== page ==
A new shift in Maldives’ leadership: India must be cautious with investments
Maldives: An optimistic Change:
A new unity coalition has come into power in Maldives. Maldivian Democratic Party (MDP) under the leadership of former President Mohamed Nasheed swept the September 23 general elections. After the surprise win, joint opposition Presidential candidate MDP’s Ibrahim Mohamed Solih took the oath of office. Indian Prime Minister Shri. Narendra Modi had attended the swearing-in ceremony marking a shift in the nations hostile relations. The country had a strained relationship with Maldives after a coup dé etat in 2012 led to the imprisonment of the then President Mohammed Nasheed.
Abdullah Yameen, the country’s second democratically elected President had followed a pro-Chinese foreign policy. He had virtually extended a blind eye towards a neighborhood first policy.
Criticism to the core:
The new president has launch a scathing attack on the former regime accusing them of emptying the coffers in the wake of the Chinese- boom. The massive Chinese-led mega infrastructure projects have put Maldives in a debt trap.
Audit the chinks:
The MDP leader had called for an audit of the projects that are sanctioned by the outgoing administration. This is necessary to payback the debt in real time. As Male owes billions of dollars to Beijing, there is a threat to the sovereignty of this small island nation.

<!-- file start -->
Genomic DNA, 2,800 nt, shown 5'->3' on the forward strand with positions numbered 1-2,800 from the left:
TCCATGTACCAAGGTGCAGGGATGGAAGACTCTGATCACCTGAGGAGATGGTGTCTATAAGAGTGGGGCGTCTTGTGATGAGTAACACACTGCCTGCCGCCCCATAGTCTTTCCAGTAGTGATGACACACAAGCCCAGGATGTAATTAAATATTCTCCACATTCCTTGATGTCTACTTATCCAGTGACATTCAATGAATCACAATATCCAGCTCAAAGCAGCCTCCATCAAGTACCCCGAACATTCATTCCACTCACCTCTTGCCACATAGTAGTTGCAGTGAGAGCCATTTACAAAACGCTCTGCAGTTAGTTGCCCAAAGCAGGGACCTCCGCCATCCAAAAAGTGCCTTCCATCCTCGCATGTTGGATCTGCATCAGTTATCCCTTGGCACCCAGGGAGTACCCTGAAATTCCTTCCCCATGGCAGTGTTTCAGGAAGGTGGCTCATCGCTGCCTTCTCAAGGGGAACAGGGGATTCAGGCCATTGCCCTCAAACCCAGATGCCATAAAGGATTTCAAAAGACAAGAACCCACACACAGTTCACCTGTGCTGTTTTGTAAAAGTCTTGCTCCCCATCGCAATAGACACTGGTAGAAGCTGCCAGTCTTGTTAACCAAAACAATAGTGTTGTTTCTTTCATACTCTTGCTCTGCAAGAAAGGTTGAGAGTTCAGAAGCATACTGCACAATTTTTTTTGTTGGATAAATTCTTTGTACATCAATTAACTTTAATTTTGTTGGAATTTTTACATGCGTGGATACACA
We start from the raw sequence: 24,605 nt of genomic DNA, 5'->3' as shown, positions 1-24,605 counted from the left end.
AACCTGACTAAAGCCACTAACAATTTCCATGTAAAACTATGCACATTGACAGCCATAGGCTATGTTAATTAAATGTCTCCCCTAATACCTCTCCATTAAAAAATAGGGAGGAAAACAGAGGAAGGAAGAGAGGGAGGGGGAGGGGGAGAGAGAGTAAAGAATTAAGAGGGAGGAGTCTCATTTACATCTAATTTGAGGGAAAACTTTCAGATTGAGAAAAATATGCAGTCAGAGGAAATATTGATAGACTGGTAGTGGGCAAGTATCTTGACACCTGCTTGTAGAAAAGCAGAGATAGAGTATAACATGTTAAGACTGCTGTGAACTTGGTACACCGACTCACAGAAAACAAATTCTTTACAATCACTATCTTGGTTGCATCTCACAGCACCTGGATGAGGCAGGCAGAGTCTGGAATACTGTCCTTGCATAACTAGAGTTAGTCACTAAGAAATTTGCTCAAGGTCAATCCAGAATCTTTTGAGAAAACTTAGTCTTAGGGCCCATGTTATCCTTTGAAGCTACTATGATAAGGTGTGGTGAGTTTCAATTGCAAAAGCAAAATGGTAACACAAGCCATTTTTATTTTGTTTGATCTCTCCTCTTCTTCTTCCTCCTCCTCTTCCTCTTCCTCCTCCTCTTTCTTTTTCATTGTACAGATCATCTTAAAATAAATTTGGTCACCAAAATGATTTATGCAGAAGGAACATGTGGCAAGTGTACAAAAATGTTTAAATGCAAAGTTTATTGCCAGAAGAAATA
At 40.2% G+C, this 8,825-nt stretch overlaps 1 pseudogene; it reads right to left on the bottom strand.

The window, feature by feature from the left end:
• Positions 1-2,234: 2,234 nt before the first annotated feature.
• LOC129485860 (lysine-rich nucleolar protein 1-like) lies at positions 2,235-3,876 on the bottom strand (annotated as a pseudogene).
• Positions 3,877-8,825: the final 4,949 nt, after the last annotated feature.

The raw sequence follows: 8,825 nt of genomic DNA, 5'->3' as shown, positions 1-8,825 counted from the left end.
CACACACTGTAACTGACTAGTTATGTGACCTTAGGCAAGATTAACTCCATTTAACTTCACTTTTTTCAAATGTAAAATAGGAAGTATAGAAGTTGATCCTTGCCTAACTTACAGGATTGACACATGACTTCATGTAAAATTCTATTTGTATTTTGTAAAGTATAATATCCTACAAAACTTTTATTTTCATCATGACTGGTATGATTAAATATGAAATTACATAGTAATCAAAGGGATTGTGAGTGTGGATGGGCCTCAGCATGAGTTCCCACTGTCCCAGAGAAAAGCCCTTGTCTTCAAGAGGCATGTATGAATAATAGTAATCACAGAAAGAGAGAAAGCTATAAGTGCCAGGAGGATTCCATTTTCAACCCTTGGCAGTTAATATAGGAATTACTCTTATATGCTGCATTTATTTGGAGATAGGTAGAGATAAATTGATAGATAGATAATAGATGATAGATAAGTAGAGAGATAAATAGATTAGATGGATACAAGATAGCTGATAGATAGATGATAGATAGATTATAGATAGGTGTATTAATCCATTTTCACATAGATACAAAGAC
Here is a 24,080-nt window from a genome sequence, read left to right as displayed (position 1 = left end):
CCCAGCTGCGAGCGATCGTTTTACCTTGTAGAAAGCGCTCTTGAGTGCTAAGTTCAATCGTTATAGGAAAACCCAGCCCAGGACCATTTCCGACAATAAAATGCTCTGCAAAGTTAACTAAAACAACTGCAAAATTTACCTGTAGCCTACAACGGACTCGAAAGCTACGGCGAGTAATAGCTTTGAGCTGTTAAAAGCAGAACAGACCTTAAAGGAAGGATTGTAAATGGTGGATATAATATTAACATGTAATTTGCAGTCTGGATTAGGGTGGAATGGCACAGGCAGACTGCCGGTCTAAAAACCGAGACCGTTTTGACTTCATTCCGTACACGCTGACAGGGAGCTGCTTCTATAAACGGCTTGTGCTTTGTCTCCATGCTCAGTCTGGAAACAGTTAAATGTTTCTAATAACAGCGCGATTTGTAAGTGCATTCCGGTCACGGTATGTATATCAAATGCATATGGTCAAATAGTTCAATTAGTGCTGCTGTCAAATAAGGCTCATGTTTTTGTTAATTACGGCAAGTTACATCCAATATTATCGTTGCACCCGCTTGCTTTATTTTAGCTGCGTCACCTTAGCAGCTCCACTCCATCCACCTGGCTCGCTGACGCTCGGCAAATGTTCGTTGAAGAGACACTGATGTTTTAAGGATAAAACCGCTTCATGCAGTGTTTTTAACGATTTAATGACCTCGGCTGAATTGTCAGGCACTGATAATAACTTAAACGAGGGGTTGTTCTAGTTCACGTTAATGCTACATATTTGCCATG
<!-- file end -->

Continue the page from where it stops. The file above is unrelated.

Redemption of Gujral doctrine:
As the new government has prioritized its policy towards a neighborhood first, jumping guns by India to cater to this small nation has to be cautious driven. India shall follow the Gujral doctrine at this juncture. Private investments require a sovereign guarantee, otherwise, the political risks weigh more when compared to gains from projects that have long gestation period.
Areas of cooperation:
At a macro level, climate change is a big issue in India’s relations with Maldives. India’s expertise in fishing and allied activities, solar technologies and ISA are active areas of cooperation.
An advisory to Indian investors:
Indian enterprises must consider an export-driven investment model. Most importantly, this will help in the reciprocal development of trade. Maldives require heavy inflow of the greenbacks at this juncture to service its huge debt and the interest. A smart use of its resources to build a better export ecosystem has to be devised. India can help from the experience.
In future we expect a change in the incumbents, therefore, it would be difficult to predict what policy a new regime would ollow. Hence, investments that could affect the credibility of the Indian companies and their subsequent defaults may endanger the banking ecosystem in the country. It is wise for the Indian companies to consider short gestation period projects in Maldives.
Image Courtesy: President’s Office, Maldives